Hariri: What will Hezbollah's do after Assad falls?


hariri def 3Beirut,Lebanon- Former Prime Minister and Future Movement leader MP Saad Hariri blasted on Saturday Hezbollah leader Sayyed Hassan Nasrallah’s recent speech and said it threatened to further involve Lebanon in the Syria war.

“Nasrallah’s speech did not contribute to defusing tension in Lebanon on the contrary it served as an escalation of Lebanon’s involvement in the Syrian fire.” Hariri said adding: “Sedition is the essence of terrorism, and the most dangerous kind.”

Once again, Nasrallah’s speech failed to break the cycle of escalation,” Hariri stressed.

Hariri reiterated his condemnation of the car bombing in the Ruwaiss neighborhood of Hezbollah’s Dhahieh stronghold, south of the capital Beirut , but said :

“What happened in Ruwaiss is an ugly crime, but Hezbollah’s war in Syria is a crime as well,” Hariri posted on his twitter account.

The explosion that rocked the Ruwaiss area on Thursday killed over 27 people and wounded hundreds.

In his speech on Friday, that marked the anniversary of the end of the 2006 war with Israel the Hezbollah chief called for restraint but at the same time accused takfiri groups ( Sunni Muslim extremists ) of standing behind the Ruwaiss blast and the Bir Al Abed explosion that hit the Hezbollah stronghold last Julythe resulted in the wounding of dozens of civilians.

Nasrallah said he was ready to personally fight in Syria if the battle with takfiris required us to do so.

“I listened to the speech of the Hezbollah secretary general. It was rather balanced at first but catastrophic toward the end,” Hariri said.

“How can a responsible man contradict himself so drastically ; calling for self-restraint and announcing his readiness to personally go to Syria in the same speech ?” Hariri asked.

Hariri said that Hezbollah was defining terrorism based on its own interests . “It is good the Secretary General of Hezbollah is enthusiastic over combating terrorism, Hariri said but we still don’t understand, (referring to the deadly 2007 battles between the Lebanese Army and the Islamist Fatah al-Islam group in the Palestinian refugee camp of Nahr al-Bared of north Lebanon) why he drew a red line in Nahr al-Bared. Wasn’t it takfiri weapons fighting the army then?.”

Fatah al-Islam is a radical extremist Sunni Islamist group that draws inspiration from al-Qaeda. During its 2007 war with the Lebanese army it was led by Shaker al-Abssi who was a former officer in the Syrian army .Fatah al-Islam has close ties to the Syrian regime and much of its leadership is made up of Syrian officers, according to Al Hayat newspaper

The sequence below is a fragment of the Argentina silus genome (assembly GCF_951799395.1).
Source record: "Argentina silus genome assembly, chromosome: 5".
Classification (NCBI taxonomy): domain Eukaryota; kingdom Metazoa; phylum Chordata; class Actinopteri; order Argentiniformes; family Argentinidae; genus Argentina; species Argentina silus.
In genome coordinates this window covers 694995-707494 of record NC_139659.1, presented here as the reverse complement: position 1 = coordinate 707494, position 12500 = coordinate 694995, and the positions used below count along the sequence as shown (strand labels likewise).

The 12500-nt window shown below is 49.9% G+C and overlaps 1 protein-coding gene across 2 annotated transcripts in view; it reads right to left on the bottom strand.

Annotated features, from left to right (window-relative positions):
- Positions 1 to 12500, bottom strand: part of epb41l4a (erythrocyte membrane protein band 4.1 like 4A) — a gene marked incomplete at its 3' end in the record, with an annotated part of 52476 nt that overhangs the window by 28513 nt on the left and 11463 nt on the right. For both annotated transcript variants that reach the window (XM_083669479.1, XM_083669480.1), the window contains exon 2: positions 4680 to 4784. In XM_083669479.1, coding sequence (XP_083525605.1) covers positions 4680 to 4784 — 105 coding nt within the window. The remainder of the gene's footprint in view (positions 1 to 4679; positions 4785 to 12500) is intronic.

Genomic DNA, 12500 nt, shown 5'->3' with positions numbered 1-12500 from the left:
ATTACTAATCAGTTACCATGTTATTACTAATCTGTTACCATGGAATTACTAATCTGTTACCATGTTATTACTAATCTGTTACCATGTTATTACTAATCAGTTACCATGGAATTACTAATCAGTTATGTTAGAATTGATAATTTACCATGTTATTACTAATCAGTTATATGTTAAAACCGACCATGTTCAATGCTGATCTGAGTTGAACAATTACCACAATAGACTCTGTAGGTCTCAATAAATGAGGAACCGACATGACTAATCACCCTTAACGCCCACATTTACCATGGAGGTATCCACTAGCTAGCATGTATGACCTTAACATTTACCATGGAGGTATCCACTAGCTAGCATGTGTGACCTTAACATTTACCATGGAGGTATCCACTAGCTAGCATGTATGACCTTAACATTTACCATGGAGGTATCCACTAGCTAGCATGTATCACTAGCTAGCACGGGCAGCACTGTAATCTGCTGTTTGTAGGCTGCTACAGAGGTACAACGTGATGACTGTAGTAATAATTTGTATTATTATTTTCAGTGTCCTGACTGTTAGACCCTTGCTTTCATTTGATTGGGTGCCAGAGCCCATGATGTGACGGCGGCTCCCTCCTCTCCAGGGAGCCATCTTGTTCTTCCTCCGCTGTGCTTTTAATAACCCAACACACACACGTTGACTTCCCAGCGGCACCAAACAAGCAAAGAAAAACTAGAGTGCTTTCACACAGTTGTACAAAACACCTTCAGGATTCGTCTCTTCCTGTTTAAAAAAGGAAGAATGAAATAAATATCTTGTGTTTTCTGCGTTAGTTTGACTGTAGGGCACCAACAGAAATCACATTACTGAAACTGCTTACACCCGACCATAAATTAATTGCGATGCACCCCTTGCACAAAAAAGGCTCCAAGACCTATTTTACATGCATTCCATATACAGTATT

“Terrorism is terrorism , regardless of the faces it takes, but Hezbollah explains it according to its own interests,” Hariri stressed.

Takfiris in both Sunni and Shiite sects consider people who do not share their religious views as infidels.

“Hezbollah’s logic reminds me of American logic for invading Iraq under the pretext of Weapons of Mass Destruction (WMD),” Hariri tweeted, referring to the U.S.-led invasion of Iraq in 2003.

“The same will happen in Syria and the takfiris will prove to be a tiny minority which will have no place in Syria after Bashar’s fall,” he said.

“Takfiris have no place in Syria after the fall of Bashar. But what will Hezbollah do after Bashar falls?,” Hariri asked.

“Logically it will withdraw from Syria but what will it do in Lebanon? America withdrew from Iraq to America where Iraq is not its neighbor.”

“ Nasrallah is laying the foundations for a tense neighborhood with the new Syria,” Hariri said.

The former prime minister added that the Lebanese state could protect the country.

“Whenever there is a common collective decision we can really protect Lebanon. The State is the common ground for all,” he said.

“The army represents the entire people, from all categories, sects and regions. The people resist through their army. We no longer need the resistance that considers itself above the state ”

The Iranian backed Hezbollah militant group has been widely criticized by Lebanese and Arab leaders for supporting the Syrian regime of President Bashar al-Assad in its sectarian war against the mostly Sunni Syrian rebels who are trying to overthrow the 40 year old dictatorship. Thousands of Hezbollah fighters are fighting in Syria alongside the forces loyal to Assad and hundreds of them have been brought in coffins for burial in Lebanon.